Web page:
The elements that will weigh on a recovery in power prices include state-based policies such as NSW’s support for a transition to renewable from thermal, and firming capacity being built ahead of coal retirements. This will translate to price pressure between 2023 and 2028 when the Vales Point power station retires.
Closure of Yallourn and replacement of its 9TW hours of production with renewables is in line with Victoria’s target for 50% renewables by 2030. Macquarie also points out federal policy is creating a vicious circle of subsidy, as a gas-led recovery is being pushed amid demands that industry replace closed thermal capacity with gas or large batteries.
To date the government has sponsored the Snowy Hydro 2 gigawatt (GW) hydro battery and is threatening construction of the 750MW Kurri Kurri (NSW) gas terminal to replace lost capacity from Liddell.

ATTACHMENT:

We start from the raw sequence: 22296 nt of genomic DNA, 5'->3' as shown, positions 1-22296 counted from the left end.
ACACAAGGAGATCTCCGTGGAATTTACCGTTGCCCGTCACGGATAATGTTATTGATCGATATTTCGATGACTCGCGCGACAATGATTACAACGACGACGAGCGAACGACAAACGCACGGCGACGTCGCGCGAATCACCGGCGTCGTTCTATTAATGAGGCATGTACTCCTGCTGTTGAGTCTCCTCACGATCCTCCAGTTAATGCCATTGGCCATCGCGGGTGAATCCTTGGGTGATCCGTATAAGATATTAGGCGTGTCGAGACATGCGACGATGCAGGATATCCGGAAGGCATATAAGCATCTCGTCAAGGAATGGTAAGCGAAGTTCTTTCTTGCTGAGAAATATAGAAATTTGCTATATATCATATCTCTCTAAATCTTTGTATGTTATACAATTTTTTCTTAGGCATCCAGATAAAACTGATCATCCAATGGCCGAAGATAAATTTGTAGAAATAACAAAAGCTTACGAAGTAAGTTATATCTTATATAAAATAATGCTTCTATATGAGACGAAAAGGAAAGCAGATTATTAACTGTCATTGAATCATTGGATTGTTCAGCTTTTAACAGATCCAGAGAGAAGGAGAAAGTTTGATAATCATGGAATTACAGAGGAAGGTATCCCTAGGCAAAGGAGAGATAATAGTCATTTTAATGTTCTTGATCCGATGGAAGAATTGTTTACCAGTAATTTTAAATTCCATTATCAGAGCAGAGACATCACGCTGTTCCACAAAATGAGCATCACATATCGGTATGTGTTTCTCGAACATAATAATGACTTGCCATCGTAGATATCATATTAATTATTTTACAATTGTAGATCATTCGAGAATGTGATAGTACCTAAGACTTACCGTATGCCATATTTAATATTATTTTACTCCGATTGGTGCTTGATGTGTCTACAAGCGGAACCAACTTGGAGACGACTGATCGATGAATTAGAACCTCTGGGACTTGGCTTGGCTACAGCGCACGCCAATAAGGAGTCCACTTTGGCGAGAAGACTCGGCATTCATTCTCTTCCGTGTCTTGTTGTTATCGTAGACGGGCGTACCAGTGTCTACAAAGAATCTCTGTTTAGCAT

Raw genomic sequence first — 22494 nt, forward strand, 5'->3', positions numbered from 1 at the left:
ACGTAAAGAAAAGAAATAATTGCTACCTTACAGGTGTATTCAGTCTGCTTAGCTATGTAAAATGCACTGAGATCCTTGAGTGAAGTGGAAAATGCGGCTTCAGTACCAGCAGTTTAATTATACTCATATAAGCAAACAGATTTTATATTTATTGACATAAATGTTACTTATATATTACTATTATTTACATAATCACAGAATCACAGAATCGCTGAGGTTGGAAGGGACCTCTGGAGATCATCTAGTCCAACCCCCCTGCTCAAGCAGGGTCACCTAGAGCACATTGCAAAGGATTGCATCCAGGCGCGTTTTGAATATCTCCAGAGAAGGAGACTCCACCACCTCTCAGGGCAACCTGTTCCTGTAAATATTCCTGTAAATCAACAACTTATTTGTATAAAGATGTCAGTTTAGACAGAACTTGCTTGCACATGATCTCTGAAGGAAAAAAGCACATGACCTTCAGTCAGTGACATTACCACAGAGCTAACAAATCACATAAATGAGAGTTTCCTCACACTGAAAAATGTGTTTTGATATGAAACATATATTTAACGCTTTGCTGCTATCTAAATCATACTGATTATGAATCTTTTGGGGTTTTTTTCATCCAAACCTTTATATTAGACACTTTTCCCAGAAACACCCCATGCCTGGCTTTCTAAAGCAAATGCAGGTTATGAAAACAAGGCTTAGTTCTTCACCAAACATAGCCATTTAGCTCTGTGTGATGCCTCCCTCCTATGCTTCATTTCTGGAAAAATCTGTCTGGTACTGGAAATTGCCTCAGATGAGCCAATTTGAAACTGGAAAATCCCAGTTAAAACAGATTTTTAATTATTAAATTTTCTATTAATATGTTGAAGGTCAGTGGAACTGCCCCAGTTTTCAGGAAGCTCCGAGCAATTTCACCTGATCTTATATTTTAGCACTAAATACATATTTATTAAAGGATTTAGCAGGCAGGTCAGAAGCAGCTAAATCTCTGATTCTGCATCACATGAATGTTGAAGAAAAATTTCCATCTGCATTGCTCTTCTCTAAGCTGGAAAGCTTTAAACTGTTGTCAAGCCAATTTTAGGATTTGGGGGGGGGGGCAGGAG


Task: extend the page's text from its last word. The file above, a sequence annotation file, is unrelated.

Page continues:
What can push wholesale power prices higher? A disorderly, fragmented closure of coal-fired power stations could do the job, but the National Energy Market plan is for a step-by-step replacement, which suggests to Macquarie prices in the 2030s would remain below $60/MWh.
In writing down its thermal generation fleet, Macquarie assumes AGL has revised its long-term power price assumption down to $60/MWh. The NSW guarantee, nevertheless, could mean NSW prices are closer to $50/MWh.
At such prices thermal generators are generating at below cost and, the broker points out, there must be a supply-side response and/or closure dates brought forward. What about AGL’s MacGen (NSW), as undertakings associated with the acquisition expire in August, seven years after the portfolio of thermal assets was acquired?
Over the short term, Macquarie notes MacGen is the lowest cost producer in NSW through to 2026 and holds a hedge with Tomago (aluminium) smelter, for 8TW hours of its 13-17TW hours of production.
On the subject of smelters, Morgan Stanley notes the Portland smelter (Victoria) has renegotiated its electricity supply until July 2026. AGL will supply 275MW and the balance of requirements will be supplied by Alinta and Origin Energy.